Expansion of association health plans
The Department of Labor (DOL) recently published a proposed rule that would expand the ability of groups of unrelated employers (including sole proprietorships and self-employed individuals) to join together to form a single insured health plan for certain legal purposes. This type of plan is often referred to as an “association health plan” (AHP). This proposed rule was a response to an executive order from President Trump in which he expressed a desire to expand access to AHPs to help small businesses overcome their competitive disadvantages through “large group” benefits structures and premium pricing.
The proposed rule would expand the situations where AHPs can be established. Previously, a group of employers could only establish an AHP if the group had a purpose other than offering health coverage. However, under the proposed rule, a group of employers could band together as a single “employer” for the sole purpose of offering health coverage if the participating employers are:
- in the same trade, industry, line of business, or profession; or
- have a principal place of business within a region that does not exceed the boundaries of the same state or the same metropolitan area (even if the metropolitan area includes more than one state).
Nevertheless, the proposed regulation does retain the AHP requirement that a group or association have a formal organizational structure with a governing body and by-laws or other similar indications of formality.
One anticipated benefit of the proposed rule would be that the new definition of “employer” would also apply under the Affordable Care Act (ACA). This would allow certain groups of small employers to band together to provide health coverage subject to the more advantageous “large group” coverage rules under the ACA. Under the “individual” and “small group” rules that currently apply, small employer plans are subject to certain premium rating restrictions and must cover often costly “essential health benefits.”
Nevertheless, to address fears that AHPs could be used to discriminate against sick employees, the proposed rules include nondiscrimination requirements regarding health coverage eligibility and premium costs. These nondiscrimination rules would apply to all AHPs regardless of their size. For example, an AHP would be prohibited from restricting coverage of an individual based on his or her health conditions.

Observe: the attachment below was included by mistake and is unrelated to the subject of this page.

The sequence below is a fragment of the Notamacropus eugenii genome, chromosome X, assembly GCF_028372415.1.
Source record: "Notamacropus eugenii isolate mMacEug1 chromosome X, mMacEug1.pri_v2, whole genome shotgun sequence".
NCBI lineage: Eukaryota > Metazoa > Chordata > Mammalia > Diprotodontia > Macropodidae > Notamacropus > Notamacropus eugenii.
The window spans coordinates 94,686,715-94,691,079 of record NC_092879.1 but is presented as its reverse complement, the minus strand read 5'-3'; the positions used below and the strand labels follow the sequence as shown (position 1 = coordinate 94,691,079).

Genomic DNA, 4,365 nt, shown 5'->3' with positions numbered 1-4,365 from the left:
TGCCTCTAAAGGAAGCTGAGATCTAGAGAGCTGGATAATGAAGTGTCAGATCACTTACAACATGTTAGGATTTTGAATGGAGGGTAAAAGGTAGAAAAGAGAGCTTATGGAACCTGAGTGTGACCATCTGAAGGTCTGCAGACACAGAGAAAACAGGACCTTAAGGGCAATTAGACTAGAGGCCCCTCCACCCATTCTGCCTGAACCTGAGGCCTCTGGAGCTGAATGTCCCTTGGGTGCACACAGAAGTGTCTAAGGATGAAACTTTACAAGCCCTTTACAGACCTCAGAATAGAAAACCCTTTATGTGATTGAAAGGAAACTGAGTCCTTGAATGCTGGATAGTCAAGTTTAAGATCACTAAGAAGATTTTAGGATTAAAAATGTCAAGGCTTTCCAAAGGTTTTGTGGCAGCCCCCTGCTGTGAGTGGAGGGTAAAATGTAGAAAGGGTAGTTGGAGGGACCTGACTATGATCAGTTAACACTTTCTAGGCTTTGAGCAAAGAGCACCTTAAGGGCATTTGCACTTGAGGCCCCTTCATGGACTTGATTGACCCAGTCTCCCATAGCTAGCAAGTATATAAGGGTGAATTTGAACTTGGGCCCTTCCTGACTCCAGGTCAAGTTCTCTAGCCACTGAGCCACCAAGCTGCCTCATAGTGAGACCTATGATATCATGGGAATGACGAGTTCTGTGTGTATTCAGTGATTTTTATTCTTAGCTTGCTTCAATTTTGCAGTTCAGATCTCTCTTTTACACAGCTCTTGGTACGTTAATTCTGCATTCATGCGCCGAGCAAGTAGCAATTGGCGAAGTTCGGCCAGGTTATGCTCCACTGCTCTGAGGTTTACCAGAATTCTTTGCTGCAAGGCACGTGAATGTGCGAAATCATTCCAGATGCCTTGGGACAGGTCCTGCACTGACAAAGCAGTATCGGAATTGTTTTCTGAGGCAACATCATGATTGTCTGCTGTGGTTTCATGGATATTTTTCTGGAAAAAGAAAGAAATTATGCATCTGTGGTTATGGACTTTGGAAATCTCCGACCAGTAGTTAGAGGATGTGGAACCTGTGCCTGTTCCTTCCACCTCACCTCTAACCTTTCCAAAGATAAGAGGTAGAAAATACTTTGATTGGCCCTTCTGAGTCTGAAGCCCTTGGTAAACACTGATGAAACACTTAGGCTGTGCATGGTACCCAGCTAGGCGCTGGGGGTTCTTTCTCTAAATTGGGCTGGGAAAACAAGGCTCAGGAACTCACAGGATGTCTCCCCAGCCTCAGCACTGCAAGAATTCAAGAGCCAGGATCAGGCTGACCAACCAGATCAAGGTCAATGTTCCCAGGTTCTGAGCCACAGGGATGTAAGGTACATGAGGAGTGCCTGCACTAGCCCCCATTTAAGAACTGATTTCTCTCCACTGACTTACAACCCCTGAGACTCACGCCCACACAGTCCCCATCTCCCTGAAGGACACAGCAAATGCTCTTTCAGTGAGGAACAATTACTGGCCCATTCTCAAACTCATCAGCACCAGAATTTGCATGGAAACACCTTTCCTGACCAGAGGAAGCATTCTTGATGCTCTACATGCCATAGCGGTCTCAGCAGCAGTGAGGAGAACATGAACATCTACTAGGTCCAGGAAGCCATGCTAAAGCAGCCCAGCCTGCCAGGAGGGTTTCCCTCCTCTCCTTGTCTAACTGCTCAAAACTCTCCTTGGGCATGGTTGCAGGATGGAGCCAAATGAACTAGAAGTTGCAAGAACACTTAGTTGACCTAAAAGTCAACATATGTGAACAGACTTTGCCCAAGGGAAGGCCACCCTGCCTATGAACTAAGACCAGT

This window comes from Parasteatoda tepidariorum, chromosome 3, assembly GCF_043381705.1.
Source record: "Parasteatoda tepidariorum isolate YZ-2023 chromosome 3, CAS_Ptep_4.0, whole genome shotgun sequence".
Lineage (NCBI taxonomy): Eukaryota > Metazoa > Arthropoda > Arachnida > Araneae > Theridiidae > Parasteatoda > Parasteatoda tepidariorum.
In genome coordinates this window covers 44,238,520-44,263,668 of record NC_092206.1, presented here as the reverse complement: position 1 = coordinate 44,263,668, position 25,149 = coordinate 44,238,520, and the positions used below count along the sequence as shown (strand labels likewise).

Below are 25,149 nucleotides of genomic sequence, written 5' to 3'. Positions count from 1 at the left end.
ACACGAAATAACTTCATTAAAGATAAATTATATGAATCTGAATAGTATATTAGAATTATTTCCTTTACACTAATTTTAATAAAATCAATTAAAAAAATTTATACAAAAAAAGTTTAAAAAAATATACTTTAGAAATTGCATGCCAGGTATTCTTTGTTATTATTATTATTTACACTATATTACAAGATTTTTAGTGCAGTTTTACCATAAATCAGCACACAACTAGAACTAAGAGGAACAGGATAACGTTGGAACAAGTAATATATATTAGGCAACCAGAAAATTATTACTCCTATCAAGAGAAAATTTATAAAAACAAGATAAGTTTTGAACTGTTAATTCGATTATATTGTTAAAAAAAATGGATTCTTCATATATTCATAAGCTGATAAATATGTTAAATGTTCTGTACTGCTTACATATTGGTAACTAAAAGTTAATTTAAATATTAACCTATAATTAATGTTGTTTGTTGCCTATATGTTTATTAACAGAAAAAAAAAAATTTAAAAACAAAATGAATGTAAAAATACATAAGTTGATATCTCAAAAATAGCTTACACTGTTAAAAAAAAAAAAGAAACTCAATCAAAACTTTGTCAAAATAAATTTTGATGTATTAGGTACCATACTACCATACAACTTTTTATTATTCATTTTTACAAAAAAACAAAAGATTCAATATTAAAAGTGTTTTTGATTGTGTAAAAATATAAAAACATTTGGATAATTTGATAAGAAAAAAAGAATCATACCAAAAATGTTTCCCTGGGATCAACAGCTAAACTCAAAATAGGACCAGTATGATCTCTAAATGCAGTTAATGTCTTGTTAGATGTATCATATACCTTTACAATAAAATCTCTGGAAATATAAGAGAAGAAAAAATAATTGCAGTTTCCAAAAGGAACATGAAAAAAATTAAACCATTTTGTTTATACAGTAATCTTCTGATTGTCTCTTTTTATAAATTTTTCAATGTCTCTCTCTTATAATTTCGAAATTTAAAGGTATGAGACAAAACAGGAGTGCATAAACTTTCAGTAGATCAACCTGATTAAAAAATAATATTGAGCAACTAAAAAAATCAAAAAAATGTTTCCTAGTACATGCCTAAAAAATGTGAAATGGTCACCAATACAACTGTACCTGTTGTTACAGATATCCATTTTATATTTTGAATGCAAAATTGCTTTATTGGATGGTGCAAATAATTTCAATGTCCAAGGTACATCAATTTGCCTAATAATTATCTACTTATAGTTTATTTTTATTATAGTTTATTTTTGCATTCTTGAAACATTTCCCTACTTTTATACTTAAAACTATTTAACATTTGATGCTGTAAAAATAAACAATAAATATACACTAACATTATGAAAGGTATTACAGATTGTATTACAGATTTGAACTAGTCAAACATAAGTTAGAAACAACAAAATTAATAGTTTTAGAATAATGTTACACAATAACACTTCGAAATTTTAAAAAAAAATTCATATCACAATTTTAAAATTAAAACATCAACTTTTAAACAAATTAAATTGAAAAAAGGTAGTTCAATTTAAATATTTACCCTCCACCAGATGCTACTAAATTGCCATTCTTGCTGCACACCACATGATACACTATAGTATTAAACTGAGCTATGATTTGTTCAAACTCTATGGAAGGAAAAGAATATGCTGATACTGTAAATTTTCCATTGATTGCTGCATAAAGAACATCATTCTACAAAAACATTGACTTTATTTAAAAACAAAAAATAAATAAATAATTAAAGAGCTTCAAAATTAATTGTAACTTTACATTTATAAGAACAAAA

Although the proposed rule would expand the ability to establish an AHP, an AHP would remain a type of a multiple employer welfare arrangement (MEWA). As such, an AHP would be subject to state insurance mandates and a variety of special federal requirements. On that front, the approach that states ultimately take to regulate AHPs (including those that may cross state lines) may affect their attractiveness.
ACA Cadillac tax delay
The 40% “Cadillac” tax on high-cost employer-sponsored health plan coverage has survived to fight another day as its repeal was not included as a part of federal tax reform. However, Congress and President Trump approved a two-year suspension of when the tax would begin to apply. Now, unless the tax is repealed or delayed again, it will not become effective until 2022.
Although bipartisan support for the elimination of the Cadillac tax is significant, it remains to be seen whether it will be repealed altogether. Therefore, for now, employers should plan for its implementation in 2022.
If you have any questions regarding the above DOL proposed rule or the Cadillac tax delay, please contact Todd Cleary or Daniel Barnes of Godfrey & Kahn’s Tax & Employee Benefits Practice Group.